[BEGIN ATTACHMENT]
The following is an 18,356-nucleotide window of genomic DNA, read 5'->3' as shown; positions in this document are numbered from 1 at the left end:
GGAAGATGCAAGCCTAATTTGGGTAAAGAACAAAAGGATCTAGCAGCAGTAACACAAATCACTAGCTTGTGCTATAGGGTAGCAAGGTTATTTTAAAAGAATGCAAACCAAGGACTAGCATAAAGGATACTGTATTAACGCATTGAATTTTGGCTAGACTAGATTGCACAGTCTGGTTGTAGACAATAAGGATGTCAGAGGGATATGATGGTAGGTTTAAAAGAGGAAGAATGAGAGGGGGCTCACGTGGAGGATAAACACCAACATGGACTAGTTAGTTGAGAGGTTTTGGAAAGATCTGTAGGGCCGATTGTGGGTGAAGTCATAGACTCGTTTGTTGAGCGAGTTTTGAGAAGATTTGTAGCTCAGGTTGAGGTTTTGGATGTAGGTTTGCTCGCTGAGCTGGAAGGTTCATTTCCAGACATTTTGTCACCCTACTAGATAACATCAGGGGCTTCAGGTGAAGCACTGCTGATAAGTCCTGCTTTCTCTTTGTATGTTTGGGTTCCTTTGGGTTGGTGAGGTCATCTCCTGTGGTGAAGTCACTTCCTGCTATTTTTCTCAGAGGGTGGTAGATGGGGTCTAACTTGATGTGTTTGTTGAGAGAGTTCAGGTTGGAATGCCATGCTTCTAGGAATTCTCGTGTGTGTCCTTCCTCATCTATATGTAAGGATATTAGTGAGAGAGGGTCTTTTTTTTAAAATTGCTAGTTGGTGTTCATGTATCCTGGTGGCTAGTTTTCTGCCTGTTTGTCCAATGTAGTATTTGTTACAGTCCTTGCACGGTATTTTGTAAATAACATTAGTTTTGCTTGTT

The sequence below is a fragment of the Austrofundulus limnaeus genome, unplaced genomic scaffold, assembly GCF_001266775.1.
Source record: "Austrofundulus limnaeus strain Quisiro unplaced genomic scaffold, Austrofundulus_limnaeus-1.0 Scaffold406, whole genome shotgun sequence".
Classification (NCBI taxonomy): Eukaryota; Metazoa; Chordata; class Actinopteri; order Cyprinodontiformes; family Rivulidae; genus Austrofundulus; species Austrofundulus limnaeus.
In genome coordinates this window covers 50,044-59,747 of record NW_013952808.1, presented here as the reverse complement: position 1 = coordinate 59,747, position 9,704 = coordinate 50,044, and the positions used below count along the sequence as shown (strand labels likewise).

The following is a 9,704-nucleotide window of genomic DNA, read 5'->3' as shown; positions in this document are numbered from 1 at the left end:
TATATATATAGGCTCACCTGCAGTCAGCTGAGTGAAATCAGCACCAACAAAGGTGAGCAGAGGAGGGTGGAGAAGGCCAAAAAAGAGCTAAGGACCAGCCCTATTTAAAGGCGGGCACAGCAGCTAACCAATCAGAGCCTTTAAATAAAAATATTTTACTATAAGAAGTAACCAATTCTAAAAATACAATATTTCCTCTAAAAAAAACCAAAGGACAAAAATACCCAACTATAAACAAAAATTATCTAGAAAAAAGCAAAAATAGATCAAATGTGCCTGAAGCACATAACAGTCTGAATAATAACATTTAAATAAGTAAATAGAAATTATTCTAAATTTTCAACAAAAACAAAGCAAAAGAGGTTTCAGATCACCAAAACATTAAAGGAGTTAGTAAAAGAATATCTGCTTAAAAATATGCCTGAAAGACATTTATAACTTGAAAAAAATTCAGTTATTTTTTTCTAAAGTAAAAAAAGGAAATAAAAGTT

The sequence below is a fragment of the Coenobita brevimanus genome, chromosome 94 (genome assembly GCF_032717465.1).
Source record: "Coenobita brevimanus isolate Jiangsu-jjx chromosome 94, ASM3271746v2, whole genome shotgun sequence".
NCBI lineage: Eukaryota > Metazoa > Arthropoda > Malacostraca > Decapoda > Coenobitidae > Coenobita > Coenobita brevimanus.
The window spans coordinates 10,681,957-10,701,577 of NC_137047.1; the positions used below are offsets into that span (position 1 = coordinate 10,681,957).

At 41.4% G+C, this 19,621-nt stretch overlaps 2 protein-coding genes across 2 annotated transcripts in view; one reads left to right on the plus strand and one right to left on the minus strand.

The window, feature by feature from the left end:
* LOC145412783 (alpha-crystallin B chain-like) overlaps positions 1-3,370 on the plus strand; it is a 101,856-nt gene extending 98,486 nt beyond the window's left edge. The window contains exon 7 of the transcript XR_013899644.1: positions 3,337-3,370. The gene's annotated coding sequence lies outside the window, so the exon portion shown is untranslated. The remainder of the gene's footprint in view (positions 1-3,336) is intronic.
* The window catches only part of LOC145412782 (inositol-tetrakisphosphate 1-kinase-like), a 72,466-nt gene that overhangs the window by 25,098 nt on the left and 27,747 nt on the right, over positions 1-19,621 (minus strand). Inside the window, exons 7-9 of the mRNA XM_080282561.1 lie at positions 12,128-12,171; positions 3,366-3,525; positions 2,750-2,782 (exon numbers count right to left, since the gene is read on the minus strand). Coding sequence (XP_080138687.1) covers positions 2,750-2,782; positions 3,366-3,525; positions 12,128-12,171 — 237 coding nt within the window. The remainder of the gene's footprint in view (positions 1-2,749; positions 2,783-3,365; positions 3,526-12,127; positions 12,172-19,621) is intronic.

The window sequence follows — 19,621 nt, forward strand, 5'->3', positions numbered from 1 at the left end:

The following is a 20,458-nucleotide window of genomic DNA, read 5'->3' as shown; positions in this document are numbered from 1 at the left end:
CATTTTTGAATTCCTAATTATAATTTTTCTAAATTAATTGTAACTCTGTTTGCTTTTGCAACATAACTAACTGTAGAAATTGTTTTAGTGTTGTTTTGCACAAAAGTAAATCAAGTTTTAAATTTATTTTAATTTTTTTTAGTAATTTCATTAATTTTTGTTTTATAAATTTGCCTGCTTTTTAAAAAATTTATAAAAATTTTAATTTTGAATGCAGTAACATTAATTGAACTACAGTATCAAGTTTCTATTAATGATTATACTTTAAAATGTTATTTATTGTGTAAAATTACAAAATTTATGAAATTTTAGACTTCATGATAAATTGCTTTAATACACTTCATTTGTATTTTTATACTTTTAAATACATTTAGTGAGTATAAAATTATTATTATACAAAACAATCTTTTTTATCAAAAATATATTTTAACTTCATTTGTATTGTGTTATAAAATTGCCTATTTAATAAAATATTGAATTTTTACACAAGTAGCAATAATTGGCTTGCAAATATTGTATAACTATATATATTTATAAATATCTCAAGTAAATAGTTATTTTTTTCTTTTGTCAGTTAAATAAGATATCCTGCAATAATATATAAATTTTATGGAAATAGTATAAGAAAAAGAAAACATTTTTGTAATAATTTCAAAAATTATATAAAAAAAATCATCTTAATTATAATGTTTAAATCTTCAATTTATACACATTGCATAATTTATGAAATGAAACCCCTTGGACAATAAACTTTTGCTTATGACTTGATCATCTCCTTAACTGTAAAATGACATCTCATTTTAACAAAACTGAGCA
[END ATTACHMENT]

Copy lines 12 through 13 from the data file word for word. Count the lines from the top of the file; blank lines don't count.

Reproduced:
The window spans coordinates 10,681,957-10,701,577 of NC_137047.1; the positions used below are offsets into that span (position 1 = coordinate 10,681,957).

At 41.4% G+C, this 19,621-nt stretch overlaps 2 protein-coding genes across 2 annotated transcripts in view; one reads left to right on the plus strand and one right to left on the minus strand.